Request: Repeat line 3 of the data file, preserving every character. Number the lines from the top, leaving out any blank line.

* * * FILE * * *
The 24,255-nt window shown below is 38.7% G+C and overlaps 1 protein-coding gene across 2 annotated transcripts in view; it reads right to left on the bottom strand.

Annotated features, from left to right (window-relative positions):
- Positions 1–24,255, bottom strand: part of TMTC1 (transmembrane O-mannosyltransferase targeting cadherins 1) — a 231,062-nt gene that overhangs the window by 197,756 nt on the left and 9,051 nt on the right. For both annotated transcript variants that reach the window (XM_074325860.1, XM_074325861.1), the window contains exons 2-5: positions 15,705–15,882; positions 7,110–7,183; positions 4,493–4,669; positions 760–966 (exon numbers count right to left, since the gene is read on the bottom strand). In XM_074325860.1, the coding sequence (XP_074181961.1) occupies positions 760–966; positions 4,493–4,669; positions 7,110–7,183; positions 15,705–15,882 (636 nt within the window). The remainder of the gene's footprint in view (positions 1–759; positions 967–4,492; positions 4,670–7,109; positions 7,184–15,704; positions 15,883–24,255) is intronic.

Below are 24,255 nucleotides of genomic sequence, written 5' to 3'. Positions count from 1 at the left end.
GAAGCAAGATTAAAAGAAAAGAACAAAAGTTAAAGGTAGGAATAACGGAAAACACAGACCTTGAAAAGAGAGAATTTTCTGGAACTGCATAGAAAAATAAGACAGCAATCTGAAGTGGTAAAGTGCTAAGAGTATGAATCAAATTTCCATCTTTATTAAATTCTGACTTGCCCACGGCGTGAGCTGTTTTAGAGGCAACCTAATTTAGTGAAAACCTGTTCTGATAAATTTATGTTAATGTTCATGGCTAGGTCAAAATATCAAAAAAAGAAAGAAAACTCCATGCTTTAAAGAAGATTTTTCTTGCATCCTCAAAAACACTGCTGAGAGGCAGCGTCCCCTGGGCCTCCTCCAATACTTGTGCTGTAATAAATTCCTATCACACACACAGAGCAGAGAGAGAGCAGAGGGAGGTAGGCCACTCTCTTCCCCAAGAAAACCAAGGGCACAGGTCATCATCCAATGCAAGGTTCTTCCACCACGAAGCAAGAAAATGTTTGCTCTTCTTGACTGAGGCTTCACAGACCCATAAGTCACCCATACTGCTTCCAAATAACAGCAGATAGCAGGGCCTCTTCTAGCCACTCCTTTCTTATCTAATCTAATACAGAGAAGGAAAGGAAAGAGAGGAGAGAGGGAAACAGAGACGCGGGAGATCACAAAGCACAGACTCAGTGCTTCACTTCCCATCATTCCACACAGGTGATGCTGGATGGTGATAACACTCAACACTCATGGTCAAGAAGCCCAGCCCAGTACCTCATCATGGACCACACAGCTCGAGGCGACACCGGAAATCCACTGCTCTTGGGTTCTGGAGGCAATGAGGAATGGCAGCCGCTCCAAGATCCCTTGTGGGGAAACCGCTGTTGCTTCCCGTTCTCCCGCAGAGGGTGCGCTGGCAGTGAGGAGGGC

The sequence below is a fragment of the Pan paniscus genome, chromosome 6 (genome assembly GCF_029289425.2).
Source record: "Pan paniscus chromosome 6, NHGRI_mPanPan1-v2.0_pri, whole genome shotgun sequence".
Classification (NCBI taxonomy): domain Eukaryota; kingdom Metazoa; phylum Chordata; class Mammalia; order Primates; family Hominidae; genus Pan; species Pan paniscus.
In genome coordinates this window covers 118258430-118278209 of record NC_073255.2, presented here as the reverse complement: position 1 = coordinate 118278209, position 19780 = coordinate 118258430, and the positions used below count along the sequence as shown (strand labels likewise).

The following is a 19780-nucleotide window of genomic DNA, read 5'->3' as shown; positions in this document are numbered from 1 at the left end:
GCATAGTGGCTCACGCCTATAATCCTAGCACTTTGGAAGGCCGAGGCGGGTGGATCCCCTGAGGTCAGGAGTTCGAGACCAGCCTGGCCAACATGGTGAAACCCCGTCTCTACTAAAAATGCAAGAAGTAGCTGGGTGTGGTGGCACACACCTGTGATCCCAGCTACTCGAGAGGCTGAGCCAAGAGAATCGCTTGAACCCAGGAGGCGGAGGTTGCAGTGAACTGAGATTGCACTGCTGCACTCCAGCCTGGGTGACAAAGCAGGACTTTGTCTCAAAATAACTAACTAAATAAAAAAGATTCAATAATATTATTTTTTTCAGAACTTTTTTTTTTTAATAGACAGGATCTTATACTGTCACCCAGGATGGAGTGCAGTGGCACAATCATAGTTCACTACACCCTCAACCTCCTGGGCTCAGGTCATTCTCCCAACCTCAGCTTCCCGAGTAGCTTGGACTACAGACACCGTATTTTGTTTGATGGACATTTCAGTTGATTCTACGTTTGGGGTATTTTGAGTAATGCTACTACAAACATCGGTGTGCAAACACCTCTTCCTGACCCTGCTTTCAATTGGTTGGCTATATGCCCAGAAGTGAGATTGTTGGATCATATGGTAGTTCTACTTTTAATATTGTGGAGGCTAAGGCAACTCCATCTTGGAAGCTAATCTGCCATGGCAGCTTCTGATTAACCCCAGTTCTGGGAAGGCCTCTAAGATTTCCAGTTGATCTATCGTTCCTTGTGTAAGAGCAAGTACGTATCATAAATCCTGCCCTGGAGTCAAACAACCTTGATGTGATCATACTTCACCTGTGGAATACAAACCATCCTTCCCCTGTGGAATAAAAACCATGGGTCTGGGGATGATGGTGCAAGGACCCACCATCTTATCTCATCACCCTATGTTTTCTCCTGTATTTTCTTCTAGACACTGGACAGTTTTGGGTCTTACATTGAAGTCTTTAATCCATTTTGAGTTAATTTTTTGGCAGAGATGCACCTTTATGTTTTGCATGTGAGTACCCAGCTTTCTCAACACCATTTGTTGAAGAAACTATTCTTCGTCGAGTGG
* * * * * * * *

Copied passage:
- Positions 1–24,255, bottom strand: part of TMTC1 (transmembrane O-mannosyltransferase targeting cadherins 1) — a 231,062-nt gene that overhangs the window by 197,756 nt on the left and 9,051 nt on the right. For both annotated transcript variants that reach the window (XM_074325860.1, XM_074325861.1), the window contains exons 2-5: positions 15,705–15,882; positions 7,110–7,183; positions 4,493–4,669; positions 760–966 (exon numbers count right to left, since the gene is read on the bottom strand). In XM_074325860.1, the coding sequence (XP_074181961.1) occupies positions 760–966; positions 4,493–4,669; positions 7,110–7,183; positions 15,705–15,882 (636 nt within the window). The remainder of the gene's footprint in view (positions 1–759; positions 967–4,492; positions 4,670–7,109; positions 7,184–15,704; positions 15,883–24,255) is intronic.